Monitoring skin exposure to chemicals

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Inhalation is normally considered to be the main route by which chemicals can enter the body. Most industrial processes where chemicals are used will create airborne dust clouds or lead to the evolution of vapours and gases which are readily inhaled and then absorbed into the bloodstream via the respiratory system. However, in some cases there is a potential risk from absorption of substances through the skin following dermal exposure, usually due to direct contact with organic liquids but sometimes through absorption of vapours.

Assessing skin exposure isn’t easy. There are well established methods for estimating exposure to most common industrial chemicals by inhalation but there are a number of major difficulties involved in developing a good method for measuring uptake through the skin.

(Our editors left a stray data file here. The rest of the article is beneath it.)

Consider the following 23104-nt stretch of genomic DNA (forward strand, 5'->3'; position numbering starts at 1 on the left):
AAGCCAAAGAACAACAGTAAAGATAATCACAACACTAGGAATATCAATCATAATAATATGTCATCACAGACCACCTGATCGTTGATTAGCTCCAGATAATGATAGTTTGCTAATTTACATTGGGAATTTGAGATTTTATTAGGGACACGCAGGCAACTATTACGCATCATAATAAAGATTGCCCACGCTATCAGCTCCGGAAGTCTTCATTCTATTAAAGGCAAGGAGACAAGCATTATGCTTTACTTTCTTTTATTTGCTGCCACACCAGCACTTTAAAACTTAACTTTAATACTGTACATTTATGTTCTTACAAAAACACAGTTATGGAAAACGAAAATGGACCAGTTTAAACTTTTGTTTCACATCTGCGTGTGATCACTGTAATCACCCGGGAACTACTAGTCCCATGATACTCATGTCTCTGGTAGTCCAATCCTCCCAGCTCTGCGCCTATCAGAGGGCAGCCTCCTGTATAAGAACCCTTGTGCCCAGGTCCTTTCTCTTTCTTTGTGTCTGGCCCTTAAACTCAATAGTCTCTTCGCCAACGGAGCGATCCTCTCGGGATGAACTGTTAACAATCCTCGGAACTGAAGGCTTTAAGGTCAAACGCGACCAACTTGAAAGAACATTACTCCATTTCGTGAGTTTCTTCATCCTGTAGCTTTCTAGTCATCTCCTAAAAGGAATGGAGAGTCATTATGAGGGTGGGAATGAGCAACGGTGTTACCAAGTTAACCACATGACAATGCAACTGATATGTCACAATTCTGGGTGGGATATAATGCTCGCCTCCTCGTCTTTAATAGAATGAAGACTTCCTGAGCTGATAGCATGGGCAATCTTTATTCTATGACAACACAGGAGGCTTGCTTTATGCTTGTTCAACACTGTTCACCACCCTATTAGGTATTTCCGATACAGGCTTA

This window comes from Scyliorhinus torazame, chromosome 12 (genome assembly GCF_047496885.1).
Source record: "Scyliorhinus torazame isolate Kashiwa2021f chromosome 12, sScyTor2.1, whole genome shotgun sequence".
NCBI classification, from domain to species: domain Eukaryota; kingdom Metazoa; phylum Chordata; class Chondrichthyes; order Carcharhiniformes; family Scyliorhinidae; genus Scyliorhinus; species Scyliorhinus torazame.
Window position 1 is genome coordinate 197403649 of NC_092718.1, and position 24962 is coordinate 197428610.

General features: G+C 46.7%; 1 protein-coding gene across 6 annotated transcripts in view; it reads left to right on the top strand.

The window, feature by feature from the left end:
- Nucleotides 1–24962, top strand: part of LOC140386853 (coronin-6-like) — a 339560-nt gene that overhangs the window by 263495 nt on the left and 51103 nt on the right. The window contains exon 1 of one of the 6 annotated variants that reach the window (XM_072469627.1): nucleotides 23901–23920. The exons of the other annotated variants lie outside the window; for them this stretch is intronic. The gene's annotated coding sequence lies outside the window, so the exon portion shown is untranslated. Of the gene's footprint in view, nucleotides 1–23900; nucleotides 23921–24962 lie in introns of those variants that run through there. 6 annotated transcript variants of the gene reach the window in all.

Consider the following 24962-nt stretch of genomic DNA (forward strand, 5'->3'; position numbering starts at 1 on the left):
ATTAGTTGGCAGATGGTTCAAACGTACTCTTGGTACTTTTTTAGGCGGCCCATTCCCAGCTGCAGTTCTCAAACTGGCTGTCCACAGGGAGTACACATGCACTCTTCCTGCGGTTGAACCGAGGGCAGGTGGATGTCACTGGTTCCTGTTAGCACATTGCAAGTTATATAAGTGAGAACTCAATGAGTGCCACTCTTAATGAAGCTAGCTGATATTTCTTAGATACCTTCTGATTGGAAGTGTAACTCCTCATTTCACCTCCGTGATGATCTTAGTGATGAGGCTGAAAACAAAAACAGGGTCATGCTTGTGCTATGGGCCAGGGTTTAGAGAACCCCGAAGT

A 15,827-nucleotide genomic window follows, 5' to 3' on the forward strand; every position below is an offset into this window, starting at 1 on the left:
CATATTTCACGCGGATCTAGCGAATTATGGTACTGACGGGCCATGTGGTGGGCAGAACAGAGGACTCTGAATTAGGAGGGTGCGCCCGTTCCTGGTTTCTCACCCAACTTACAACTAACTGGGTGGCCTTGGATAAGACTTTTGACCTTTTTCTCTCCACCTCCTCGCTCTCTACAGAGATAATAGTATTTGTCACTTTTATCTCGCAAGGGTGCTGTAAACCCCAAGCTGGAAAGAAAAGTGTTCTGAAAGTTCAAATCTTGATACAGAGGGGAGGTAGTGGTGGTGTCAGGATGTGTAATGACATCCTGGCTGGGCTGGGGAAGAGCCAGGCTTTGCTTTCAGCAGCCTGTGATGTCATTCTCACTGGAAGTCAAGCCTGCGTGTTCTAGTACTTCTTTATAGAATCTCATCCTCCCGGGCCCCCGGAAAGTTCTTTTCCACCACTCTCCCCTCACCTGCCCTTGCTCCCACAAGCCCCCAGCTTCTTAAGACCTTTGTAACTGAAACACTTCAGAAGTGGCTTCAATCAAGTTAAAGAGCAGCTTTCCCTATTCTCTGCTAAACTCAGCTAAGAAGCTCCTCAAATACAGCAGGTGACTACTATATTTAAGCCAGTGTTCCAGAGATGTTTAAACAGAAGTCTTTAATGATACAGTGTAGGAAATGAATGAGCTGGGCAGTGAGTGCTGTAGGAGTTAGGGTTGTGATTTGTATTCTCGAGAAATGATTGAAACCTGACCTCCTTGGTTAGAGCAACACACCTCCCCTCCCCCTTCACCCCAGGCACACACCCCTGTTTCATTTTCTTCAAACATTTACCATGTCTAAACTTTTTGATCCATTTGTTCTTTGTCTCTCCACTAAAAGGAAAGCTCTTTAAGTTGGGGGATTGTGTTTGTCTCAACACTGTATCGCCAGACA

Starting in 2003, a major International conference has been held devoted to the science of skin exposure to chemicals at work and from the environment. BOHS hosted the fourth conference in Edinburgh two years ago. The latest conference was held in Toronto, Canada at the beginning of June. One of the keynote presentations was given by John Cherrie of the Institute of Occupational Medicine, and a former president of the BOHS. He provided a good summary of the current state of knowledge on skin exposure assessment. His presentation has just been posted on Slideshare and can be viewed below.

Image from jelaga @ stock.xchng

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Skin Exposure and COSHH Assessments

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Recently I’ve been working with a client on a review of their COSHH assessment protocol. Many of their processes involve the handling of lubricants, sealants and adhesives which have a low volatility and present only a minimal risk from inhalation. The main risk of exposure is from skin contact. However we found that their COSHH assessment procedure mainly focuses on inhalation and so, consequently, many of their assessments haven’t properly considered skin contact.